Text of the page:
The deal is that people in government realize that social media helps them
serve the public better, but have legitimate concerns regarding some
I've heard those concerns directly from a range of agencies and
departments, pretty much everywhere including the EPA, State, Homeland
Security, and Defense. Everyone wants to move ahead with social media, but
we need help from social media companies to minimize real security risk.
The mood in Washington is that social media can:
- help an agency directly serve the public better
- help an agency perform better, by enabling the rank and file to improve
internal processes, etc.
- help workers to connect with each other, within agencies, and across
agencies, for mutual support
Mutual support is the least tangible, and possibly most effective aspect
of social media, since that's how you get network effects leading to a
However, there are real security concerns regarding social media, real
Some are technological; some sites rely on loading executable code on your
systems to make things work. That might mean prohibiting others from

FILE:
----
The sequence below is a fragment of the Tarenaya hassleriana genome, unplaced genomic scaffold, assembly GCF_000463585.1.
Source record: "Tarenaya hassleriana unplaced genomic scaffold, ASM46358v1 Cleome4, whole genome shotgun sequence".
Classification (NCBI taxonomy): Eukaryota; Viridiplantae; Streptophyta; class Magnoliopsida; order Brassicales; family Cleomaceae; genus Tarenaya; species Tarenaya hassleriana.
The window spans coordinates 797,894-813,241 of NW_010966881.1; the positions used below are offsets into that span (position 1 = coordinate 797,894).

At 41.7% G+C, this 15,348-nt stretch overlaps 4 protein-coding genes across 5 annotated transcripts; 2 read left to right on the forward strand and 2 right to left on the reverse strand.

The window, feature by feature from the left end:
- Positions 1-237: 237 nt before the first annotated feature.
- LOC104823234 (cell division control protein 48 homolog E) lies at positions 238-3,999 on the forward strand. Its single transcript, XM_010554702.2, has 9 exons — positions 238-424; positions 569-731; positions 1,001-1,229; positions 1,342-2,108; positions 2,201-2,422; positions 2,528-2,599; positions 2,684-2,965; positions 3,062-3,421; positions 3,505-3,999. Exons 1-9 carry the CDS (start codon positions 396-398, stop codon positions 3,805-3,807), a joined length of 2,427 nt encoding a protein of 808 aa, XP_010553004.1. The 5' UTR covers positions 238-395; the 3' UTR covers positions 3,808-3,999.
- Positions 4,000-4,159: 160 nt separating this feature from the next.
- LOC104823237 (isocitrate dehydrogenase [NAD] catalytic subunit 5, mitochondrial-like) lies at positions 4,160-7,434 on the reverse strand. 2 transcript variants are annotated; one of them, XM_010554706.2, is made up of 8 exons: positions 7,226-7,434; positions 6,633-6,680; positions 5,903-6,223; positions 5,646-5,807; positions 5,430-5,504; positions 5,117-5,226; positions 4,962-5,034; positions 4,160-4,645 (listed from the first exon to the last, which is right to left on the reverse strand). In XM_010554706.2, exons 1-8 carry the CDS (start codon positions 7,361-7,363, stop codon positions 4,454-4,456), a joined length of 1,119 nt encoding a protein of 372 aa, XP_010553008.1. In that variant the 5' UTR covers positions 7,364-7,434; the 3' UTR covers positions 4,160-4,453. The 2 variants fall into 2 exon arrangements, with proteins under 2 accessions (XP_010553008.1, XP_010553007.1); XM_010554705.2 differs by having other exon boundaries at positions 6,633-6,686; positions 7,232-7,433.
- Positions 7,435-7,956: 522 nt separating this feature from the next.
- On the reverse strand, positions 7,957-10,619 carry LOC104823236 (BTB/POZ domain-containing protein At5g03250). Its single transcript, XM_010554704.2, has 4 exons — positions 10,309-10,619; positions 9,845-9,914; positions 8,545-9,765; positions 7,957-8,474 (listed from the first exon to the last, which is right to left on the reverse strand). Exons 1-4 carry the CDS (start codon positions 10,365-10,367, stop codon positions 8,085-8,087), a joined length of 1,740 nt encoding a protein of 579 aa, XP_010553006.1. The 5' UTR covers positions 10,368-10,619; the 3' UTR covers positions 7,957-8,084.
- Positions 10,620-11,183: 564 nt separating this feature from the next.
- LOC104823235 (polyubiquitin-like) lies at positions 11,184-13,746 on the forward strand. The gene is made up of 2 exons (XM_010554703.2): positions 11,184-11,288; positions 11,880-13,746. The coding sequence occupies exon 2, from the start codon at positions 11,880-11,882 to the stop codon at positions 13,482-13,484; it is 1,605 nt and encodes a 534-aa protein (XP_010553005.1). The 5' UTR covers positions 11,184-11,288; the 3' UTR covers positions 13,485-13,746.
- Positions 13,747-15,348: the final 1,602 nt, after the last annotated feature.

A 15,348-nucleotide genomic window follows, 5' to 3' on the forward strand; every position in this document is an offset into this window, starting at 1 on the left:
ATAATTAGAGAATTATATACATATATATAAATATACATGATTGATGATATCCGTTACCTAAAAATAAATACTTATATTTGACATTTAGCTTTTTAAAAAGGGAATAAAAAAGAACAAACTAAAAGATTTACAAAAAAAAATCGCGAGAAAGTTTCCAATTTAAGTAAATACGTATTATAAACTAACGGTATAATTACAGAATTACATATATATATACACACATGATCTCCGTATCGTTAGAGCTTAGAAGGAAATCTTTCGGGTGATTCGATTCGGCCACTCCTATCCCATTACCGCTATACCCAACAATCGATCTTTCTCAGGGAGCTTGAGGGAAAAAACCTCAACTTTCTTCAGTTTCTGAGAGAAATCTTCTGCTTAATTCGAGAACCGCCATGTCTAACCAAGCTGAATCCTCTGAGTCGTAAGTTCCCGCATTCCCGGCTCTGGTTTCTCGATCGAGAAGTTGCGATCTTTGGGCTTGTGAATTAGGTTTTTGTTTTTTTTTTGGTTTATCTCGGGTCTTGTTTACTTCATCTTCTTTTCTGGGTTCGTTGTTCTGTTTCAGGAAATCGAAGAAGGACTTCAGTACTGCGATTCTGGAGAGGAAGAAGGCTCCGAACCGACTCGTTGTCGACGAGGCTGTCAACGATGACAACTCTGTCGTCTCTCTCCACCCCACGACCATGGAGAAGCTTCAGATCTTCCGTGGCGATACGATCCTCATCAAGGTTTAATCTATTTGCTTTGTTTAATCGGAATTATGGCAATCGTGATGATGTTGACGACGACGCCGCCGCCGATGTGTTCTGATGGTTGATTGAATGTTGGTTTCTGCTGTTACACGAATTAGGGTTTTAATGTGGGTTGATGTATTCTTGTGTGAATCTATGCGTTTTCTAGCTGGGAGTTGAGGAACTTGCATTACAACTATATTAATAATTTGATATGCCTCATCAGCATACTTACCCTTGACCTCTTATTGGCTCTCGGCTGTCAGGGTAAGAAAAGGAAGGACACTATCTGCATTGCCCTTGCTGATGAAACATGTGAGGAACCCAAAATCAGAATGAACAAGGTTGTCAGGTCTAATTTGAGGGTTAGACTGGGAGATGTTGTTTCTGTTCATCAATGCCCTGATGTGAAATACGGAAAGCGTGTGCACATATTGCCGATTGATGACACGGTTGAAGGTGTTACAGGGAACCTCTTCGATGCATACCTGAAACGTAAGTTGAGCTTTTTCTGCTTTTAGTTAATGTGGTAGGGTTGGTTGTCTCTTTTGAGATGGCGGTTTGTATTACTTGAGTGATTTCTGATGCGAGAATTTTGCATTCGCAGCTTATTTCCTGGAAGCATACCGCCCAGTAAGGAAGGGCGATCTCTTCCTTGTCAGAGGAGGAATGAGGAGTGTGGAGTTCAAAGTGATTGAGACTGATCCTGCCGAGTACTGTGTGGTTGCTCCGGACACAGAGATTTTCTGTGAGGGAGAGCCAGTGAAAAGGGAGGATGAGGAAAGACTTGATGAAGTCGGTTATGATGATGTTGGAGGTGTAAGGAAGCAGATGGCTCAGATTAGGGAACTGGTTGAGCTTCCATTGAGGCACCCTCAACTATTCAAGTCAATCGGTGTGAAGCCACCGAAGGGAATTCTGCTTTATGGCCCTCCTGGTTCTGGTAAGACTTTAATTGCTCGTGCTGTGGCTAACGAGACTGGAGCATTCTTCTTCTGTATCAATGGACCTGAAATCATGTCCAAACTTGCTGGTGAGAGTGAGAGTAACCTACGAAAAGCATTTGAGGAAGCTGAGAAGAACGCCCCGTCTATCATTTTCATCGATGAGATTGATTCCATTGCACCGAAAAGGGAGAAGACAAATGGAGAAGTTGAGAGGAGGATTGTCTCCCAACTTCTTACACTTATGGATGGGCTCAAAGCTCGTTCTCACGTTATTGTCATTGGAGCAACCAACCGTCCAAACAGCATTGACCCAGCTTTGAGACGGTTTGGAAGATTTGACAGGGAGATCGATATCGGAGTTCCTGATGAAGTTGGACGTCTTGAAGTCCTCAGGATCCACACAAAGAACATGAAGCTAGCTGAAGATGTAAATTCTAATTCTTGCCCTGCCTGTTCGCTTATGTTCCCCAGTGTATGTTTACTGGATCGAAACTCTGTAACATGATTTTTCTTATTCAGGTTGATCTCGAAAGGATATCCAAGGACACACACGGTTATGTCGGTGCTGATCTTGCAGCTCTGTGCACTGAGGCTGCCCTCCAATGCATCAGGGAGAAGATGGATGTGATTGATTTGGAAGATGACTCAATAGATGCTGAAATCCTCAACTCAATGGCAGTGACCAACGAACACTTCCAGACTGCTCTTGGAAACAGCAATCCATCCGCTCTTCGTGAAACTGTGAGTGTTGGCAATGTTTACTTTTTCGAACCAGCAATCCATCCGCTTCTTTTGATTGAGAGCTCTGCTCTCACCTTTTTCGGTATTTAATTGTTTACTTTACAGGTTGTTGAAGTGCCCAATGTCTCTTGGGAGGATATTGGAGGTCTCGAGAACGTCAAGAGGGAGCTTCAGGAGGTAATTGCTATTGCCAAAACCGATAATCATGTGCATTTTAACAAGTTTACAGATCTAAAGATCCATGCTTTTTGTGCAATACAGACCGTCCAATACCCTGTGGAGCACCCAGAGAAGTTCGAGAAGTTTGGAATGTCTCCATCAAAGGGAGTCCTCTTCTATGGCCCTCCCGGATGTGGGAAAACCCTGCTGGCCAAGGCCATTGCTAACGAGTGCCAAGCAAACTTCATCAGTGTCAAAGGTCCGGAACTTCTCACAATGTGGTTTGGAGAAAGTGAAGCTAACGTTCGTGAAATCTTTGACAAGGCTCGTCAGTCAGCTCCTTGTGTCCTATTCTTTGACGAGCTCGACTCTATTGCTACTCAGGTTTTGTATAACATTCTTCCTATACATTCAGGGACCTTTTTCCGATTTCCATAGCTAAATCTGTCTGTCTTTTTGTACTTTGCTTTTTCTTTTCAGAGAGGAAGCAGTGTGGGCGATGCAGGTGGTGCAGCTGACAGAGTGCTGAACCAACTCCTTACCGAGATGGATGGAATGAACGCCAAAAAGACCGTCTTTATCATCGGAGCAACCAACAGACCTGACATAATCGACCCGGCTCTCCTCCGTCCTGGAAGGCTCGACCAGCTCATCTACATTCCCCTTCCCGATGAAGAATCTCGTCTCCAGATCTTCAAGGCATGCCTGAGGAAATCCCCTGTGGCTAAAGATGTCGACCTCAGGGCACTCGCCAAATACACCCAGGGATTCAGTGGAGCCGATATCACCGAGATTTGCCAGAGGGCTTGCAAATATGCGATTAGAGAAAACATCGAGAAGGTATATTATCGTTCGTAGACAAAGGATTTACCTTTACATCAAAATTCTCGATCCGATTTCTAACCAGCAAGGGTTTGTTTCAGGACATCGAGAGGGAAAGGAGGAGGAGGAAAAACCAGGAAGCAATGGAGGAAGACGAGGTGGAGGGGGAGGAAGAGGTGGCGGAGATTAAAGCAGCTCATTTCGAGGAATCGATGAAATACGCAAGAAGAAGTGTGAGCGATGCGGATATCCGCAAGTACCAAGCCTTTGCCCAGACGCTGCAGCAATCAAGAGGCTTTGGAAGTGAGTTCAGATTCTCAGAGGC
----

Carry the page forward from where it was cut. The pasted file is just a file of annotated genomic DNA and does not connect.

including such code, since it could invade an agency network.
Operational security is often a human matter; if you're a war fighter, you
don't want to Twitter your location. If you're a diplomat, you don't
disclose what hotel your team might be using. In practice, education
solves most, but not all that problem.
Our mutual need is to get serious, and get the big social media companies
working together to prevent problems. Folks in State, Defense, and
Homeland Security, people who believe in social media can articulate the
However, you might observe that the benefits of social media are for
everyone, in companies as well as government, and also, in our own home
uses of social media. Similarly, the same security concerns apply to
private concerns, at work, and at home.
What's next? Getting the leading edge people with the deepest concerns
together with people in serious social media companies. That's what's been
started, now needs to get going fast.